This week’s two quick and successive legal victories for Pasko’s defense team were something of a surprise, and triggered some immediate speculation that the Kremlin may have a hand in the Supreme Court’s decisions. A leading Russian human rights activist, for example, was quoted by the daily Vremya Novostei on February 13 as saying that “To all appearances, the FSB (Russia’s Federal Security Service) is not breathing down the necks of judges. It is possible that this is the president’s achievement, because the FSB obeys him.” The same activist suggested that Putin’s move had been motivated by public sentiment over Pasko’s case, and by the fact the case “is damaging the image of the Russian government abroad.”

If the Kremlin was involved in this week’s decisions, then it would appear to mark a change of strategy by the Russian president. Putin is himself a career intelligence officer and served for a time in the late 1990s as FSB director. It was under his leadership that the organization began to move against so-called nuclear whistleblowers–the first was Aleksandr Nikitin, a naval officer who helped to chronicle the Russian Northern Fleet’s mishandling of nuclear wastes–and Putin’s accession to the Russian presidency was accompanied by what observers have described as the flowering of a new “spy mania” in Russia. By that they meant the FSB’s increasingly heavy-handed effort to use treason investigations and charges as a way to intimidate Russian citizens with access to sensitive defense information and thereby to chill their contacts with foreign colleagues and organizations. It is impossible to determine whether Putin was personally involved in this campaign, but Russian sources have produced some quotes suggesting that the Russian president is anything but a friend to those environmentalists and others who have sought to uncover some of the military’s more suspect practices. As head of the FSB, for example, Putin accused environmental organizations and charities of sometimes serving as covers for intelligence operatives. As president he reportedly told lawmakers that “every person who has contact with foreigners should be scrutinized” (Moscow Times, November 17, July 26, 2000).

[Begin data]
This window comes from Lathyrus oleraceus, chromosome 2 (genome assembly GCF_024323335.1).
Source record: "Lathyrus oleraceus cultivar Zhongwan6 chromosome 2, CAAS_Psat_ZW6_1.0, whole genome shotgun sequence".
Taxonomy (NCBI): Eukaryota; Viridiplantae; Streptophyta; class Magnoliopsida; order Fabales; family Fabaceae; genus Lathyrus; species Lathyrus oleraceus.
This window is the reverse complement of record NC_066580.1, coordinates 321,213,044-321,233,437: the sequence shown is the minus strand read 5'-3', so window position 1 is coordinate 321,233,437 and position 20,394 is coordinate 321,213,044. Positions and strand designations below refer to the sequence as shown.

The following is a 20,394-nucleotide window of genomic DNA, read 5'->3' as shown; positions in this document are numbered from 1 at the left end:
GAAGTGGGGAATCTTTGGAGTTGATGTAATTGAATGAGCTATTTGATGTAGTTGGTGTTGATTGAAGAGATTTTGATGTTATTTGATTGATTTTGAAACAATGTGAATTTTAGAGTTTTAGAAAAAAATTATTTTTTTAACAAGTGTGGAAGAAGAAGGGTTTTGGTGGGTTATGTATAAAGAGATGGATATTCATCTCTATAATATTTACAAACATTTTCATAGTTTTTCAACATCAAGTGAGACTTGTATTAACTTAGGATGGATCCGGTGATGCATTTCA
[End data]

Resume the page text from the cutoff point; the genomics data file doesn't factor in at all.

If the Supreme Court’s decisions this week marks a potentially important–and perhaps even landmark–step forward in the area of Russian judicial reform, it is still not clear what their precise impact will be on the case involving Grigory Pasko. The former Russian captain remains in jail awaiting an appeal that is expected to be heard next month. His legal team and supporters, meanwhile, did highlight one negative factor in this week’s court decision. The ruling that rendered Order No. 55 void was not made retroactive to 1996, when the order was issued, but took effect only from the date on which the ruling was announced. Pasko’s team will apparently appeal that point, given that it could prove crucial to their case. It is unclear, however, how the court will respond.

Legal jockeying has now begun, moreover, over the degree to which the government’s case against Pasko (and, indirectly, against some of the others accused of treason) actually rests on the two Defense Ministry orders struck down this week. Not surprisingly, prosecutors have claimed that the orders in question played only a marginal role. The defense team and some human rights advocates, on the other hand, are arguing that the government’s case, always weak, has now been left without a legal leg to stand on. Observers in Russia and in the West will be watching closely to see how the Supreme Court rules on this point, and also to try to determine whether the decision rendered is based on legal merits, or whether it is more reflective of political moods in the capital (Moscow Times, New York Times, Vremya Novostei, Reuters,, February 13; Washington Post, February 13-14; The Telegraph, February 14).